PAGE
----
The credit union has a Facebook page with 147 likes. They were able to generate around 30 wall comments using a contest that required people to post “I love my CU and I would love those tickets!” But besides the occasional Foursquare check-in, there aren’t many social media mentions.

Franklin Mint Federal Credit Union – $689 million

Social Media Mentions: Less than 10 per month

There are a few tweets here and there, but most are about the credit union’s community events and don’t require much (if any) response. The credit union has 517 likes on Facebook, with about five total wall posts since January.

QNB Bank – $681 million

Social Media Mentions: Less than 10 per month

For Quaker National Bank, there is a conflict with Qatar National Bank, so results must be filtered. There are only two recent tweets mentioning the Pennsylvania financial institution, one from a public official congratulating the bank on a new branch and another casual reference in a news article. The bank isn’t on Twitter or Facebook.

Penn Security Bank & Trust – $645 million

Social Media Mentions: Less than 5 per month

The bank isn’t on Twitter or Facebook, so it’s no big surprise that they aren’t mentioned more than a handful of times, and even then, the references are casual. Every now and then, someone may check-in to a branch using Foursquare.

Sb1 Federal Credit Union – $562 million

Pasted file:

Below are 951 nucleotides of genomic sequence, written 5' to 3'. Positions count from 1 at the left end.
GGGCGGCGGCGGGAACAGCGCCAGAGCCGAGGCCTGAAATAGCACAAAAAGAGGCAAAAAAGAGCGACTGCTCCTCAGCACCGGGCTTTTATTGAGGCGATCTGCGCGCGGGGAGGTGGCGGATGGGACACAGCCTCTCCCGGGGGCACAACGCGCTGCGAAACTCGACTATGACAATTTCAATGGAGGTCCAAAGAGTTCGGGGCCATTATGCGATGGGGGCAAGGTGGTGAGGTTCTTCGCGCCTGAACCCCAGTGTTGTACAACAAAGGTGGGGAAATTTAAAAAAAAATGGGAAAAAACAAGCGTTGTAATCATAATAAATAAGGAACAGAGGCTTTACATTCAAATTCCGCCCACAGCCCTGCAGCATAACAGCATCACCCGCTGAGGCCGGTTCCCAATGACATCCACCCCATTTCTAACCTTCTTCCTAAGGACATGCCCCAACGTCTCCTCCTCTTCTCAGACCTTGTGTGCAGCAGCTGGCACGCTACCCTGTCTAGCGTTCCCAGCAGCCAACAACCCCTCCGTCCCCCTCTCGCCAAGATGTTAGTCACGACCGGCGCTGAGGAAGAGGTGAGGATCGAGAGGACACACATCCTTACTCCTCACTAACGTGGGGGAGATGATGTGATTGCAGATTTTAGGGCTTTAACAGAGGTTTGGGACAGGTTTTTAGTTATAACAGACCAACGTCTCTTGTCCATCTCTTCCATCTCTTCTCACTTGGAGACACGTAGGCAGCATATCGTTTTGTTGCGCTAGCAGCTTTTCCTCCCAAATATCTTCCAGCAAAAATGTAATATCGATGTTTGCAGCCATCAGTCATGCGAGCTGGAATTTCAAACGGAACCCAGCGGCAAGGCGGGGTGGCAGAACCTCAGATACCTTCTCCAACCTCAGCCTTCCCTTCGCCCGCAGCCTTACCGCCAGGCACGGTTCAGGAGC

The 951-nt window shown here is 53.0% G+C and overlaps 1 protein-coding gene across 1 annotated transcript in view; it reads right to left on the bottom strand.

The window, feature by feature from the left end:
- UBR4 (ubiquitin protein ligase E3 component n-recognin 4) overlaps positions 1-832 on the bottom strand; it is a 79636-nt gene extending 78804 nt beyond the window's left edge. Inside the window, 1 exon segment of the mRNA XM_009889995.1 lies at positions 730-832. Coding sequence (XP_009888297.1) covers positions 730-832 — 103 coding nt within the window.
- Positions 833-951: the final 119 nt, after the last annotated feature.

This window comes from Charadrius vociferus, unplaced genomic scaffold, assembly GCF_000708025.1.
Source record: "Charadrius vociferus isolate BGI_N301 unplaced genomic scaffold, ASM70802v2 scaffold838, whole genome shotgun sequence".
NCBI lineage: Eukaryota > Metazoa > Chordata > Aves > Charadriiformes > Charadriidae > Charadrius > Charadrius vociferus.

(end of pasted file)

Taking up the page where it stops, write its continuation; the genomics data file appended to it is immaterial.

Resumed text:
Social Media Mentions: Basically none ever

SB1 is taking some heat in the business press over its mortgage operations this year, but all the tweets mentioning the credit union’s problems come from those outside the state of Pennsylvania. The credit union isn’t on Twitter or Facebook.

Kishacoquillas Valley National Bank – $486 million

Social Media Mentions: Less than 1 per month

The bank’s name has been shortened to “Kish,” but it’s still a very searchable term. According to Topsy, this half-billion dollar bank has only been mentioned a total of 69 times in the history of social media. Localized searches in Google Realtime seem to confirm this.

Honesdale National Bank – $477 million

Social Media Mentions: Less than 1 per month

Only one non-sponsored tweet about this bank so far this year, and it wasn’t the kind Honesdale would want to respond to. They have a Facebook page, but only 313 likes and less than a dozen posts on their wall in the last four months.

Juniata Valley Bank – $467 million

Social Media Mentions: Less than 1 per month

Good luck finding any relevant mentions of this bank. They aren’t on Twitter, they aren’t on Facebook, and no one is talking about them.

APCI Federal Credit Union – $454 million

Social Media Mentions: Basically none ever

There are only 6,650 Google search results for this credit union. That’s total. None of them are relevant social media mentions, just the random spam tweet here and there.

Sewickley Savings Bank – $261 million

Social Media Mentions: Basically none ever